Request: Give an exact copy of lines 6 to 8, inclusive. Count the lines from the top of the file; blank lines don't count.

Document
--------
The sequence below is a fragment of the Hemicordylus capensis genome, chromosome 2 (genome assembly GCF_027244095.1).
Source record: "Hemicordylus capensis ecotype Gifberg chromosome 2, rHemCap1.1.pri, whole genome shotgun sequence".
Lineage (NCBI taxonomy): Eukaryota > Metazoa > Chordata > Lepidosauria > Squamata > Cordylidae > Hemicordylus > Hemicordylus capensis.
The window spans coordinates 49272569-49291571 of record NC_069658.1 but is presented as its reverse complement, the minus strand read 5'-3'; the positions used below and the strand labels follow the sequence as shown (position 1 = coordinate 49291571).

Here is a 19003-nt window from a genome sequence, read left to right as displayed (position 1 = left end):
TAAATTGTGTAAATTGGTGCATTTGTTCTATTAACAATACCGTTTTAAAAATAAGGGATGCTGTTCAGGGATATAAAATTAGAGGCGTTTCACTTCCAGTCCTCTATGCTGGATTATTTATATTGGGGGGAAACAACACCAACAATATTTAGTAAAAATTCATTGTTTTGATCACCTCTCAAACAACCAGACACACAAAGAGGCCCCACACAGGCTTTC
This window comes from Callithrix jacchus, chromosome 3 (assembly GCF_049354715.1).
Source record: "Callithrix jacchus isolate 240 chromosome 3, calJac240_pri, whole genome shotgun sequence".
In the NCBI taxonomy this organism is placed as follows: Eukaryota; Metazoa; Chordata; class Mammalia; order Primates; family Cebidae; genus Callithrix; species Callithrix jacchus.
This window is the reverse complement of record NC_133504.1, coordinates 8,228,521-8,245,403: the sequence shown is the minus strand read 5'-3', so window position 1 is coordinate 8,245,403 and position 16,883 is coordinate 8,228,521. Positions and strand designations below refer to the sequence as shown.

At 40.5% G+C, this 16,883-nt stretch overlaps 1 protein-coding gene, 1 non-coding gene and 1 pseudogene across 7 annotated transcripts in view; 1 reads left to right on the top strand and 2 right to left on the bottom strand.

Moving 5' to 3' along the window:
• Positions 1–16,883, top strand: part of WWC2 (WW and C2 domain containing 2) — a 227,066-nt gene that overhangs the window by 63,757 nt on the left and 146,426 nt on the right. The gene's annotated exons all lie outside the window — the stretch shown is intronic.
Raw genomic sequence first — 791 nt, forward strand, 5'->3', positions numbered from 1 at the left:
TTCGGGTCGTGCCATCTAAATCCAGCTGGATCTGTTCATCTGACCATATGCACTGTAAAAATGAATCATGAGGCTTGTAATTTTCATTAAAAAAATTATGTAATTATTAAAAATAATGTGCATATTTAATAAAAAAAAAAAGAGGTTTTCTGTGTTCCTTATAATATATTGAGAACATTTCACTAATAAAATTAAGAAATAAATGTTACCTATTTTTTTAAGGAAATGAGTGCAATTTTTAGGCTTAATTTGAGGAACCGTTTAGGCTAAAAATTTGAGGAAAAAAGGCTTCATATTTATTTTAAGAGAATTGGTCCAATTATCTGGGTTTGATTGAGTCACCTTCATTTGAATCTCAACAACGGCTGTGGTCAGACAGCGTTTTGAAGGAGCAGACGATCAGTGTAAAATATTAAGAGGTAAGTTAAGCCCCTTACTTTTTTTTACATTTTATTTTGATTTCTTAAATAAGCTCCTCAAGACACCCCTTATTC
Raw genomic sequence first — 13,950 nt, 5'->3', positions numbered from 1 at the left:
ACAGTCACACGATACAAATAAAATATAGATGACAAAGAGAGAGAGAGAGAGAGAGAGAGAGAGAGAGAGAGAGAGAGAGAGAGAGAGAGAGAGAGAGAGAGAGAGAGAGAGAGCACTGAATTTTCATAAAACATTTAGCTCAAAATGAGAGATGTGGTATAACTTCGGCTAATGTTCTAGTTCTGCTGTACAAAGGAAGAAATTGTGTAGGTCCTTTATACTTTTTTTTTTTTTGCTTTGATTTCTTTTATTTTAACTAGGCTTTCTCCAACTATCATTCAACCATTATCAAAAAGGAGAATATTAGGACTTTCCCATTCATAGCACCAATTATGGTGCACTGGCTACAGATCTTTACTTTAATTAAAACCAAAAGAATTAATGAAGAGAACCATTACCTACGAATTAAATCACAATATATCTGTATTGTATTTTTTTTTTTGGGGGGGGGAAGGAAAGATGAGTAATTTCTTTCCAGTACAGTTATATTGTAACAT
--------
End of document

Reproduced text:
TAAATTGTGTAAATTGGTGCATTTGTTCTATTAACAATACCGTTTTAAAAATAAGGGATGCTGTTCAGGGATATAAAATTAGAGGCGTTTCACTTCCAGTCCTCTATGCTGGATTATTTATATTGGGGGGAAACAACACCAACAATATTTAGTAAAAATTCATTGTTTTGATCACCTCTCAAACAACCAGACACACAAAGAGGCCCCACACAGGCTTTC
This window comes from Callithrix jacchus, chromosome 3 (assembly GCF_049354715.1).
Source record: "Callithrix jacchus isolate 240 chromosome 3, calJac240_pri, whole genome shotgun sequence".